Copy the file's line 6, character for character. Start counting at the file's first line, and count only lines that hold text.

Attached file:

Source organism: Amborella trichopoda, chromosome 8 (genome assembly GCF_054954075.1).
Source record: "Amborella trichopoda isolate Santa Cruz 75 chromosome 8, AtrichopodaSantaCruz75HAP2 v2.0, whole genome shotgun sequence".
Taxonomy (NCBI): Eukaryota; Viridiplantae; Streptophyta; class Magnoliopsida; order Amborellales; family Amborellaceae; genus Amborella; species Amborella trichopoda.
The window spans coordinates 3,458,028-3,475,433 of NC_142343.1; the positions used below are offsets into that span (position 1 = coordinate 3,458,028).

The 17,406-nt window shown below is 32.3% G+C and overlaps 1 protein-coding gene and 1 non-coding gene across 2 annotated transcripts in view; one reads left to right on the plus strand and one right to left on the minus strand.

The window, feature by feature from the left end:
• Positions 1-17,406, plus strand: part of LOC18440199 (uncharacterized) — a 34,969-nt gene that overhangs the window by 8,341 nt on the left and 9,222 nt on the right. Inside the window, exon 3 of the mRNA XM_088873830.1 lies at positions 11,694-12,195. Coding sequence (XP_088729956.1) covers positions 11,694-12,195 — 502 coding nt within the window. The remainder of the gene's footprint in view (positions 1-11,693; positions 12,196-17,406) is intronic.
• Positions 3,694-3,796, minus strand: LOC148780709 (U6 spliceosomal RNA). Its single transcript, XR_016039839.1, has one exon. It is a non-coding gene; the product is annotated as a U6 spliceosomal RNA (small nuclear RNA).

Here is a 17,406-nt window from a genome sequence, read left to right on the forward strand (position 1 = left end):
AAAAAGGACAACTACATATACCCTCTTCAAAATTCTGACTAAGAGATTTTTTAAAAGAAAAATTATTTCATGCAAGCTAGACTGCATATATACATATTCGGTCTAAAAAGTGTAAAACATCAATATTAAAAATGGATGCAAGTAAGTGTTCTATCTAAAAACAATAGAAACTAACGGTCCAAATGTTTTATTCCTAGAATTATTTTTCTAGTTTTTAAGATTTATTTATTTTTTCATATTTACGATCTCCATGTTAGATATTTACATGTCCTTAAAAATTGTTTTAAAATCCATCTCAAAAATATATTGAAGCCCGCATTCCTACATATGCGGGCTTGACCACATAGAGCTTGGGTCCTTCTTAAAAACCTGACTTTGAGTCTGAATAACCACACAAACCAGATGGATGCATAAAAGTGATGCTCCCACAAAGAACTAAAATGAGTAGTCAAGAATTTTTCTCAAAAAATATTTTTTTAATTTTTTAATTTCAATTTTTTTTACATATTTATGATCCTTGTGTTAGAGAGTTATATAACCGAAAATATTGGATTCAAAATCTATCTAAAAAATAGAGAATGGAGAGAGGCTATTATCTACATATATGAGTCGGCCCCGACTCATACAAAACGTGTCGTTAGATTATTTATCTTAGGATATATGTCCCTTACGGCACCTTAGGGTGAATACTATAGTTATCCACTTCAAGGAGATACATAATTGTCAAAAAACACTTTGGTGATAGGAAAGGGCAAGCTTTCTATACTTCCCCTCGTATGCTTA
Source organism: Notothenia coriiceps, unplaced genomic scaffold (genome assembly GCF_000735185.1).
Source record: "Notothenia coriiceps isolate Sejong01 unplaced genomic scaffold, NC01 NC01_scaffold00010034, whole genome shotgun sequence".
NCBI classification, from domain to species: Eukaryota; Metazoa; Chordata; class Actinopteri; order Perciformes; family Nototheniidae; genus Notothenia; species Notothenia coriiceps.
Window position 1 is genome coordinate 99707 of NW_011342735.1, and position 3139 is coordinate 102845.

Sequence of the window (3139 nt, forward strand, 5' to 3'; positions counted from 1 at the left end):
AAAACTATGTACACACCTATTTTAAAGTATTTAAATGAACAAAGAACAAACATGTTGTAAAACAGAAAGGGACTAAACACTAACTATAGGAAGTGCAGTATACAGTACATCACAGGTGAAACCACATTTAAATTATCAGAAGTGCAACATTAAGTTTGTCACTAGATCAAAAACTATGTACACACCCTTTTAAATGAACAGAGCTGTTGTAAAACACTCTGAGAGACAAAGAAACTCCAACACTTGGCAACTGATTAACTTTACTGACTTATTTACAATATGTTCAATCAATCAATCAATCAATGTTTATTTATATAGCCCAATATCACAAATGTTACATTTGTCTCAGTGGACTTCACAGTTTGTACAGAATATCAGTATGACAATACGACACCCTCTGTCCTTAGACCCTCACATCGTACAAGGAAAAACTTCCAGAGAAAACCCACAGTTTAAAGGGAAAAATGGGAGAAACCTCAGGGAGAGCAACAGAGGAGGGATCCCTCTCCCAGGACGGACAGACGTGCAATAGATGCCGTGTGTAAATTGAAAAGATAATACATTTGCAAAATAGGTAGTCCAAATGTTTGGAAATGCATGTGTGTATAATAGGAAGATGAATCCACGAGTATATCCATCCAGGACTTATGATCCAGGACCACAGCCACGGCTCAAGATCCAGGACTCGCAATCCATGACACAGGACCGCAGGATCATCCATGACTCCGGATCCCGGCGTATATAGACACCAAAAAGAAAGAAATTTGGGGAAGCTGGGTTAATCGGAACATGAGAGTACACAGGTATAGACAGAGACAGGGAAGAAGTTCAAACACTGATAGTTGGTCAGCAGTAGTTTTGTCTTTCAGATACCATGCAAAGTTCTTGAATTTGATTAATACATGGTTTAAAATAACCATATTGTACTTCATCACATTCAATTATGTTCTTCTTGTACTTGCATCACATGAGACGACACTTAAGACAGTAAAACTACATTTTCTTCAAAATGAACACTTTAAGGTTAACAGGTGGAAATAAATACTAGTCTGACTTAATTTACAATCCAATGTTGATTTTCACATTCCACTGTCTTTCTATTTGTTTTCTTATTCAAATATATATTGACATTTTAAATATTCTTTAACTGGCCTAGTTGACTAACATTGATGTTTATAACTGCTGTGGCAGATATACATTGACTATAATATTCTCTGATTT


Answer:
The window, feature by feature from the left end: